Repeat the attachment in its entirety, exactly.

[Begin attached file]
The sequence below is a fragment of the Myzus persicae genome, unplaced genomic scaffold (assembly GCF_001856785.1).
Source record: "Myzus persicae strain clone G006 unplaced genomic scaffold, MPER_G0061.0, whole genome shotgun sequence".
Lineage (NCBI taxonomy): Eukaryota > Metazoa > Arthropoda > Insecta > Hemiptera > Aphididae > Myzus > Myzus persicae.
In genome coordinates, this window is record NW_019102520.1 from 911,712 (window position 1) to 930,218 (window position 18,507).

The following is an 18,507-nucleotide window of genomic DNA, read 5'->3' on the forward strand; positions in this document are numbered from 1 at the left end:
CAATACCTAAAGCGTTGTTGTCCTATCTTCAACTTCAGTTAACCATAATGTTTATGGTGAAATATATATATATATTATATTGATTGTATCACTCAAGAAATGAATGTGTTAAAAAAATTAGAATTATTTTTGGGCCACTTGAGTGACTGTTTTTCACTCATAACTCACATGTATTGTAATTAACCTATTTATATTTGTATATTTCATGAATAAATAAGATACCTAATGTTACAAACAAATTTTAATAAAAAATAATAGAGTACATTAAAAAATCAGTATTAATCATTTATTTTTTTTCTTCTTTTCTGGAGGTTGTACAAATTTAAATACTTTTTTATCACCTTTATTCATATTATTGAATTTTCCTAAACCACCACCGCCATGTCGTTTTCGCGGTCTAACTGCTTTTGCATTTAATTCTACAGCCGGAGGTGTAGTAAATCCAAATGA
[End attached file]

The sequence below is a fragment of the Myzus persicae genome, unplaced genomic scaffold (assembly GCF_001856785.1).
Source record: "Myzus persicae strain clone G006 unplaced genomic scaffold, MPER_G0061.0, whole genome shotgun sequence".
Lineage (NCBI taxonomy): Eukaryota > Metazoa > Arthropoda > Insecta > Hemiptera > Aphididae > Myzus > Myzus persicae.
In genome coordinates, this window is record NW_019102520.1 from 911,712 (window position 1) to 930,218 (window position 18,507).

The following is an 18,507-nucleotide window of genomic DNA, read 5'->3' on the forward strand; positions in this document are numbered from 1 at the left end:
CAATACCTAAAGCGTTGTTGTCCTATCTTCAACTTCAGTTAACCATAATGTTTATGGTGAAATATATATATATATTATATTGATTGTATCACTCAAGAAATGAATGTGTTAAAAAAATTAGAATTATTTTTGGGCCACTTGAGTGACTGTTTTTCACTCATAACTCACATGTATTGTAATTAACCTATTTATATTTGTATATTTCATGAATAAATAAGATACCTAATGTTACAAACAAATTTTAATAAAAAATAATAGAGTACATTAAAAAATCAGTATTAATCATTTATTTTTTTTCTTCTTTTCTGGAGGTTGTACAAATTTAAATACTTTTTTATCACCTTTATTCATATTATTGAATTTTCCTAAACCACCACCGCCATGTCGTTTTCGCGGTCTAACTGCTTTTGCATTTAATTCTACAGCCGGAGGTGTAGTAAATCCAAATGA